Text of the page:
Nigerians To Choose President In Africa's Biggest Vote

Final preparations are under way in Nigeria for Africa's biggest presidential vote with current leader Goodluck Jonathan seen as frontrunner.

A woman casts her vote during parliamentary elections in Surulere district in Nigeria's commercial capital of Lagos April 9, 2011. Nigerians counted the votes on Saturday from delayed parliamentary elections, held with fewer hitches than past ballots despite a chaotic and violent run-up.

His main challenge is expected to come from ex-military leader Muhammadu Buhari, who has strong support in the mainly Muslim north of the country.

Mr Jonathan is counting on opposition divisions to win outright, avoiding a run-off election.

Polling stations open at 0800 (0700 GMT) but voting only starts after noon.

Everyone intending to vote is required to register for accreditation before midday.

The sitting president has staked his reputation on the conduct of the election, repeatedly promising it will be free and fair.

Africa's largest oil producer has long been plagued by corruption and has a history of vote fraud and violence.

The head of the African Union's observer mission, former Ghanaian President John Kufuor, said some shortcomings had been found with the election process but he was confident the electoral commission would resolve them.

'Model for Africa'

Nigerians are pinning their hopes on this being their cleanest election in decades.

Mr Jonathan is the first head of state from the southern, oil-producing Niger Delta.

In addition to Mr Buhari, he is facing a challenge from former anti-corruption chief Nuhu Ribadu and Kano state governor Ibrahim Shekarau, though both are seen as rank outsiders.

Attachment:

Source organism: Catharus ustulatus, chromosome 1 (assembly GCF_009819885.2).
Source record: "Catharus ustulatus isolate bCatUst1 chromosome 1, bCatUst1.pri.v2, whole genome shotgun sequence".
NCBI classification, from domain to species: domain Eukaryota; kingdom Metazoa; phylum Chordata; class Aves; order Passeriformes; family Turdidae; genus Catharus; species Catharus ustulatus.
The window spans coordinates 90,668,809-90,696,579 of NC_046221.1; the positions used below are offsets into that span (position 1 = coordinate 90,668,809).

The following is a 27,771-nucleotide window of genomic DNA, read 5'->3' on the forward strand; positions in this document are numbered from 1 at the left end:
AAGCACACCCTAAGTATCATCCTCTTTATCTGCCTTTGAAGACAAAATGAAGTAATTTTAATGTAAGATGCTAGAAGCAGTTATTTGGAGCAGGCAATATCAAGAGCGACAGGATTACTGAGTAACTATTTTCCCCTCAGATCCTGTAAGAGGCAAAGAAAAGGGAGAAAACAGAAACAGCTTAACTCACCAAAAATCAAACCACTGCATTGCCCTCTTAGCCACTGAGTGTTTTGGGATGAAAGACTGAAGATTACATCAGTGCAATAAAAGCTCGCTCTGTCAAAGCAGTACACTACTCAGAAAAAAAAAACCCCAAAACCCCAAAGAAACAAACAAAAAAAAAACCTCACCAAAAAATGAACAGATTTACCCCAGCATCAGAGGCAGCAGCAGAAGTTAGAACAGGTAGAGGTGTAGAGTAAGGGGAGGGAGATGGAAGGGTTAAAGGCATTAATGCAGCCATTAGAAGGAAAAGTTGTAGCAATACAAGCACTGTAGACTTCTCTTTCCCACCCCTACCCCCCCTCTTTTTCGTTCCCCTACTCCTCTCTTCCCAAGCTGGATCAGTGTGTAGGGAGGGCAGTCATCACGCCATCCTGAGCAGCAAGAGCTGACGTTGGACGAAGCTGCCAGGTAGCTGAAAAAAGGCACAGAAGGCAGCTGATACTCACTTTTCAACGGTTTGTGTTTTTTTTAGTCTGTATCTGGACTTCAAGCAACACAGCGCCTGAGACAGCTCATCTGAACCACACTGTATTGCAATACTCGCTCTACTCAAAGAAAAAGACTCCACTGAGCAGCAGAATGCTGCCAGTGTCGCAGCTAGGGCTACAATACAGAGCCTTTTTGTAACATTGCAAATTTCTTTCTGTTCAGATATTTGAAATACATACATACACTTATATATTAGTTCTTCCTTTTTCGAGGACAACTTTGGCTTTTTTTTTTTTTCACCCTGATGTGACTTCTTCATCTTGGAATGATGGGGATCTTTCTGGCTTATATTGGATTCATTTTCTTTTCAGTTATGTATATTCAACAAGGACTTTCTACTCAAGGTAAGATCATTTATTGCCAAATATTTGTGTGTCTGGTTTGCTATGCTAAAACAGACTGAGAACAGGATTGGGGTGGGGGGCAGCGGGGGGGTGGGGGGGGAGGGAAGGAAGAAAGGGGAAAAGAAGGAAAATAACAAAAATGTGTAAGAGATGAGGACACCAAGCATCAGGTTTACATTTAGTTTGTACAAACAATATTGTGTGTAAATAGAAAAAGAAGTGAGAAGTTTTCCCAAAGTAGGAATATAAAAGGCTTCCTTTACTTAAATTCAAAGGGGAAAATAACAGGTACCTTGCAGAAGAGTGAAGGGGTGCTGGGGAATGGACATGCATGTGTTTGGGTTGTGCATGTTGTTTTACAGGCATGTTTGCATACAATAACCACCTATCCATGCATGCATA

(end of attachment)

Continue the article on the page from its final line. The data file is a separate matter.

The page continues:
While his People's Democratic Party lost seats in a parliamentary election last week, Mr Jonathan has enjoyed a lead in opinion polls.

The fact that talks between Nigeria's two main opposition parties - fielding Mr Buhari and Mr Ribadu - to agree a formal alliance for the presidential poll broke down has played in his favour.

Mr Buhari will need to prevent him from taking at least a quarter of the votes in two thirds of the country's 36 states if he is to stop him winning in the first round, a feat which northern support alone is unlikely to guarantee, Reuters news agency notes.

The relatively successful conduct of the parliamentary election has increased confidence in the ability of the electoral commission, Inec, to ensure a fair presidential vote.

However, bomb blasts and other attacks have killed dozens in the run-up to the polls.

A man casts his vote at a polling station in Ibadan, Nigeria, Saturday, April 9, 2011. Nigeria slowly began the first of three crucial April elections on Saturday, as voters came out to cast ballots despite threats of violence.

With 73 million registered voters, Nigeria has the biggest electorate on the continent.

"If Nigeria gets it right, it will impact positively on the rest of the continent and show the rest of the world that Africa is capable of managing its electoral processes," said Mr Kufuor.

"If Nigeria gets it wrong, it will have a negative influence on the continent with dire consequences."